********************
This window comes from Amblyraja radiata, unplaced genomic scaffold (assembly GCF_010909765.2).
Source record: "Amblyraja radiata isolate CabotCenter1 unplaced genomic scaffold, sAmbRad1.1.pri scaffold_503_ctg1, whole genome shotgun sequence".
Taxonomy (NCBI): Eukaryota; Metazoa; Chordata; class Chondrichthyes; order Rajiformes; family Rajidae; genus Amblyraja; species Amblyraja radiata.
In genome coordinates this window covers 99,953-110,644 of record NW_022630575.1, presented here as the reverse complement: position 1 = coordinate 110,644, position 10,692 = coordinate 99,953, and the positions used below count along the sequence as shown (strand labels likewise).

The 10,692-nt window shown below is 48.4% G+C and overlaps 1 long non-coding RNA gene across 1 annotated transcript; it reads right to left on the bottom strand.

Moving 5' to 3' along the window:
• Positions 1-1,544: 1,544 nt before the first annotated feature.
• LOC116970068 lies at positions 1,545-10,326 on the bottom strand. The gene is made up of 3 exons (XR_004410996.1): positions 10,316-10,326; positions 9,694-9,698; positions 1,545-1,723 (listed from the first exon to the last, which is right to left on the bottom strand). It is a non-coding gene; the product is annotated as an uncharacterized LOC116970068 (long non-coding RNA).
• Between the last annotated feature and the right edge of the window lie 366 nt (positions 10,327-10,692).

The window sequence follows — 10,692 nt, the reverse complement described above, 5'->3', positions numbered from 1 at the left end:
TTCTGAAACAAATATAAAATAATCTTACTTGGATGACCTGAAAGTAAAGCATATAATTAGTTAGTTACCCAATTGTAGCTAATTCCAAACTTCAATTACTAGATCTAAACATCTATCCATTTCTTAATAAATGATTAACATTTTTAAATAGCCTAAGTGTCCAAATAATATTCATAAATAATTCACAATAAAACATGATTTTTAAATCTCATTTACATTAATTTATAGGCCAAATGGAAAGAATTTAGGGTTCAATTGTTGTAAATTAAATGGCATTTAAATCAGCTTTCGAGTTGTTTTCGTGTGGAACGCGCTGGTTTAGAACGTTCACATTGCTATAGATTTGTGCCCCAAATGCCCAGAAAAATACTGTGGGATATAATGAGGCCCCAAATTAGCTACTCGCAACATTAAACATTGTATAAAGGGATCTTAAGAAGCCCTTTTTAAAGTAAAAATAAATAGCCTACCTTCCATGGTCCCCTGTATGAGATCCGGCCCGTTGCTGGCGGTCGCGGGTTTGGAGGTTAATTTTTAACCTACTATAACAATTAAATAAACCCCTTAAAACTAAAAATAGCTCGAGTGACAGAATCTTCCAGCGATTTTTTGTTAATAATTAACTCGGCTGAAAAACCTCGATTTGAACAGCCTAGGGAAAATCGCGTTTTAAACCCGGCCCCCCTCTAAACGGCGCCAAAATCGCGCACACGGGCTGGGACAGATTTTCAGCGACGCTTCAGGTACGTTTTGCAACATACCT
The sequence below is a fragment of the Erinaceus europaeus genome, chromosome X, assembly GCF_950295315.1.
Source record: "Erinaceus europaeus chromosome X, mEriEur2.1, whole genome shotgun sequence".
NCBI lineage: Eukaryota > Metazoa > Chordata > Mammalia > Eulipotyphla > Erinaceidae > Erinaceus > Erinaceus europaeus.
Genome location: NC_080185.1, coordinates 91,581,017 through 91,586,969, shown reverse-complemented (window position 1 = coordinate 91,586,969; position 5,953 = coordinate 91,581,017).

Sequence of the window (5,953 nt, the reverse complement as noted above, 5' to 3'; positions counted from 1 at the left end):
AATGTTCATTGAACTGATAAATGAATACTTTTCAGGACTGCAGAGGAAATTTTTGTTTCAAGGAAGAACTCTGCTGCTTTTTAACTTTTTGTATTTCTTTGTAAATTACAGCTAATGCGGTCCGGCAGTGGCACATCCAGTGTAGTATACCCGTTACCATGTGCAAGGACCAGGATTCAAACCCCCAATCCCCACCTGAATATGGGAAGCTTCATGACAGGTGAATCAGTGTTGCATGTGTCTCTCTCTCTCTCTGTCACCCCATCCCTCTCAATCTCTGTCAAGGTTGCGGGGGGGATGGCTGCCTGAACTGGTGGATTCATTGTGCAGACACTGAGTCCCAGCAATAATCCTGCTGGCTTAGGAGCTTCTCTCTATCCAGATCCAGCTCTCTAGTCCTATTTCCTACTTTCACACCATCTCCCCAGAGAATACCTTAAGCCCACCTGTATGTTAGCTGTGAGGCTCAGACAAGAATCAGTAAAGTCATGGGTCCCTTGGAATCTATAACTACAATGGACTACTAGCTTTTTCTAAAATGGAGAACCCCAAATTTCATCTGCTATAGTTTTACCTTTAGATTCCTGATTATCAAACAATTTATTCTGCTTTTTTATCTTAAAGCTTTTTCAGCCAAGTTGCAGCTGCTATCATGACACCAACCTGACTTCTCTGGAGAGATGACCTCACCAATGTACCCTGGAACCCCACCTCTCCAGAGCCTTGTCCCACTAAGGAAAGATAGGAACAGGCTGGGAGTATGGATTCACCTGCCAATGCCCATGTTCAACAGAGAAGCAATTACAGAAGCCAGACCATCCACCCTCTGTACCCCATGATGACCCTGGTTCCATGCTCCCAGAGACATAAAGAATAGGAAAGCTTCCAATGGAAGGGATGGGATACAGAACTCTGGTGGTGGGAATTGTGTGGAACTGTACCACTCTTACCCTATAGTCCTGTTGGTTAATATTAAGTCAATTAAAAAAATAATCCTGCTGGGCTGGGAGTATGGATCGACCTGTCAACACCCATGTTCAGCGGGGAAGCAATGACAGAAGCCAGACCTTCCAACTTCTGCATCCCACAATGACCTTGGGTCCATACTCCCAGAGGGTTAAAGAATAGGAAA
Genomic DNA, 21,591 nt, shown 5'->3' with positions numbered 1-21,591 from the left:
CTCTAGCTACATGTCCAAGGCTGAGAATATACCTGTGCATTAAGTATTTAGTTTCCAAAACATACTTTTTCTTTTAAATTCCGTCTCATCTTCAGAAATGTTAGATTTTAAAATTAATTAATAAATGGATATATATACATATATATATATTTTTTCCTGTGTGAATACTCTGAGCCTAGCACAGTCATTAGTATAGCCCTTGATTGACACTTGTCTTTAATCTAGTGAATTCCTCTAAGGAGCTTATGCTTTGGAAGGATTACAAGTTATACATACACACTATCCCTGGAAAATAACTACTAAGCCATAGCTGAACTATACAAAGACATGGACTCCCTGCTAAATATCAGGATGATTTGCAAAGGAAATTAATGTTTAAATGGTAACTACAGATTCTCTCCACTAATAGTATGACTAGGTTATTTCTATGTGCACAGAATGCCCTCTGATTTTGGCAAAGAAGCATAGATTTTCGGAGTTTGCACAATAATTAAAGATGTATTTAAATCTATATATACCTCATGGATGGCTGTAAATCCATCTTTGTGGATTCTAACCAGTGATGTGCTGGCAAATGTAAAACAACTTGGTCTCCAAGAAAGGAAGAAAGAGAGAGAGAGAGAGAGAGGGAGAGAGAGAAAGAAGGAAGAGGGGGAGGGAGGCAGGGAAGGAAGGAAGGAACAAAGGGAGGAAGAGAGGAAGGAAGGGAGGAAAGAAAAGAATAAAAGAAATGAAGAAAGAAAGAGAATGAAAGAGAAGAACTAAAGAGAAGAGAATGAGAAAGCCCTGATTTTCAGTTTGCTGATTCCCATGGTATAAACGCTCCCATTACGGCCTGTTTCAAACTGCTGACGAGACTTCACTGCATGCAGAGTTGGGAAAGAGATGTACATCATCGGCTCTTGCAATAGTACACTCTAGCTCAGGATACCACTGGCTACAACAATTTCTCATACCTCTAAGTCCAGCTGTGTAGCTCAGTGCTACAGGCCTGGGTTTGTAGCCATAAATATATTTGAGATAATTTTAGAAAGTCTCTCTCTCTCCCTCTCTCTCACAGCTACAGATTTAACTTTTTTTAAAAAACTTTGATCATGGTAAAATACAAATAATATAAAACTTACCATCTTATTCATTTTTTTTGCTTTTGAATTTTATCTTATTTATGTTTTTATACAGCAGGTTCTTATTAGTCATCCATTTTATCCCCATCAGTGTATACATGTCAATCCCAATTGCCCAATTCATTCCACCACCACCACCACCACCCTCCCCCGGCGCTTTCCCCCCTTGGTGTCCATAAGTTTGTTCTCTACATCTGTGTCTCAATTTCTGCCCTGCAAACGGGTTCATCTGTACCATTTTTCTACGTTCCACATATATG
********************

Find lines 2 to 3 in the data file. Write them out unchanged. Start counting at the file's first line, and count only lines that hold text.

Source record: "Amblyraja radiata isolate CabotCenter1 unplaced genomic scaffold, sAmbRad1.1.pri scaffold_503_ctg1, whole genome shotgun sequence".
Taxonomy (NCBI): Eukaryota; Metazoa; Chordata; class Chondrichthyes; order Rajiformes; family Rajidae; genus Amblyraja; species Amblyraja radiata.